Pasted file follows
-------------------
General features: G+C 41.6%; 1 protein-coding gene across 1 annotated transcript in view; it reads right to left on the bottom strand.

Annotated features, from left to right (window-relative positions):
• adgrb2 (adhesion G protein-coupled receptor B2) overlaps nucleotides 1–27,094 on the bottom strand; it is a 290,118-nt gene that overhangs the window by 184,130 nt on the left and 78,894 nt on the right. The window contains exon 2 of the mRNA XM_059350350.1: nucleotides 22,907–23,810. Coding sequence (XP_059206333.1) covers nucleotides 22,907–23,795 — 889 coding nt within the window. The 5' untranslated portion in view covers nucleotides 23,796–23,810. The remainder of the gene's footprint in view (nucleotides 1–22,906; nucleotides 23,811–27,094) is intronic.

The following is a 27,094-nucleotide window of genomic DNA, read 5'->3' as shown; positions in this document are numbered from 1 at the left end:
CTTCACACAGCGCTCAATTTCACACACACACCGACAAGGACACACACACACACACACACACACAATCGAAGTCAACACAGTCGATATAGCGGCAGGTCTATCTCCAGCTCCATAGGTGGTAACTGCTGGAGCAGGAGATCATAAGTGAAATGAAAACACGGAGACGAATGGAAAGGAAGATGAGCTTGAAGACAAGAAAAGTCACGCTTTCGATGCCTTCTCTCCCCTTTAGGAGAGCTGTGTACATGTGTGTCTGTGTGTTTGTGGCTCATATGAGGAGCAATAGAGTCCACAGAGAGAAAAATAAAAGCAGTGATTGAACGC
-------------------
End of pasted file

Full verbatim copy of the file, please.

General features: G+C 41.6%; 1 protein-coding gene across 1 annotated transcript in view; it reads right to left on the bottom strand.

Annotated features, from left to right (window-relative positions):
• adgrb2 (adhesion G protein-coupled receptor B2) overlaps nucleotides 1–27,094 on the bottom strand; it is a 290,118-nt gene that overhangs the window by 184,130 nt on the left and 78,894 nt on the right. The window contains exon 2 of the mRNA XM_059350350.1: nucleotides 22,907–23,810. Coding sequence (XP_059206333.1) covers nucleotides 22,907–23,795 — 889 coding nt within the window. The 5' untranslated portion in view covers nucleotides 23,796–23,810. The remainder of the gene's footprint in view (nucleotides 1–22,906; nucleotides 23,811–27,094) is intronic.

The following is a 27,094-nucleotide window of genomic DNA, read 5'->3' as shown; positions in this document are numbered from 1 at the left end:
CTTCACACAGCGCTCAATTTCACACACACACCGACAAGGACACACACACACACACACACACACAATCGAAGTCAACACAGTCGATATAGCGGCAGGTCTATCTCCAGCTCCATAGGTGGTAACTGCTGGAGCAGGAGATCATAAGTGAAATGAAAACACGGAGACGAATGGAAAGGAAGATGAGCTTGAAGACAAGAAAAGTCACGCTTTCGATGCCTTCTCTCCCCTTTAGGAGAGCTGTGTACATGTGTGTCTGTGTGTTTGTGGCTCATATGAGGAGCAATAGAGTCCACAGAGAGAAAAATAAAAGCAGTGATTGAACGC